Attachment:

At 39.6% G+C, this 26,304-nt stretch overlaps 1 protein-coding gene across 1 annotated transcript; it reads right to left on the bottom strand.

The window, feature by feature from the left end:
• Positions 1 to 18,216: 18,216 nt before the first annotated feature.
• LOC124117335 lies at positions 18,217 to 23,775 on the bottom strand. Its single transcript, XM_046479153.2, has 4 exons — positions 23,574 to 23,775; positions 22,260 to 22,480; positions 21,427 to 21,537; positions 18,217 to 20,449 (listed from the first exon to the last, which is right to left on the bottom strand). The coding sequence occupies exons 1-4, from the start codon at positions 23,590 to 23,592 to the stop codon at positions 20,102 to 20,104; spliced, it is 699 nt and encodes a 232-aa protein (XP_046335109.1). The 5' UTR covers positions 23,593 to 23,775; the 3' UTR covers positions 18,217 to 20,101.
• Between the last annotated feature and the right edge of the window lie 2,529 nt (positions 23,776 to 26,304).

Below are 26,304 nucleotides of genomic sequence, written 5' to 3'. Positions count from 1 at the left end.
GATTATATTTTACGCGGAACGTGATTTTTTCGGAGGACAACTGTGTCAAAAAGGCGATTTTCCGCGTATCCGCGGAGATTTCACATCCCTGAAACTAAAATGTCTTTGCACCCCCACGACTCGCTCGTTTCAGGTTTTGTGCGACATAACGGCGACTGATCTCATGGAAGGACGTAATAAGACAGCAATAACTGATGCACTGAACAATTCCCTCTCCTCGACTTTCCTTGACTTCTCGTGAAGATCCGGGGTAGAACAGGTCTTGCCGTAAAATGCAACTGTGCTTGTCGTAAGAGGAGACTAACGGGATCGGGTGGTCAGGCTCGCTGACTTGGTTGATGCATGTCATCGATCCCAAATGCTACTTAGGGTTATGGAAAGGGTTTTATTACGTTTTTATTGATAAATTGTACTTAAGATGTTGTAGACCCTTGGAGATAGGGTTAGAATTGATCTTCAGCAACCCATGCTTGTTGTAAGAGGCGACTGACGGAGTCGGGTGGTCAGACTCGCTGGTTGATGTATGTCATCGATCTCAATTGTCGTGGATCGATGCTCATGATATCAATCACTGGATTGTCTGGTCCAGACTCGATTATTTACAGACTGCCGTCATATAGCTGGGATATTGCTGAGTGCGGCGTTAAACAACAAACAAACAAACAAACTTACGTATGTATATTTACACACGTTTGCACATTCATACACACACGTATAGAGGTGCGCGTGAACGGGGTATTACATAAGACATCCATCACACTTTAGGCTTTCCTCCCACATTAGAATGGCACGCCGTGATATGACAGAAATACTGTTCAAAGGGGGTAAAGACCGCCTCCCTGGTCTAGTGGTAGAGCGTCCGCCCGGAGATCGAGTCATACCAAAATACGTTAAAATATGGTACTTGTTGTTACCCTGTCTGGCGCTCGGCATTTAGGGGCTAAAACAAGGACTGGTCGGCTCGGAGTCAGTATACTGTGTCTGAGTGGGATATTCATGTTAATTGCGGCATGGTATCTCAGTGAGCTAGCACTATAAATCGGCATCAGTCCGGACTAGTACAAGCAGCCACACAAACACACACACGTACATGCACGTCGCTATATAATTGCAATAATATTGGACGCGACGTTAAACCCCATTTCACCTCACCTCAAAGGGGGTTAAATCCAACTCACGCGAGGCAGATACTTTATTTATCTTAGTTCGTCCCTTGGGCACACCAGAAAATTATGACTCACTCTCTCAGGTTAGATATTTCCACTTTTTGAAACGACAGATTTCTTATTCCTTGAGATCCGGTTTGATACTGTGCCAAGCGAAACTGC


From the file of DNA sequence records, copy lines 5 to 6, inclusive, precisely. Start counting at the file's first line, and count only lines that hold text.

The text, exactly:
• Between the last annotated feature and the right edge of the window lie 2,529 nt (positions 23,776 to 26,304).

Below are 26,304 nucleotides of genomic sequence, written 5' to 3'. Positions count from 1 at the left end.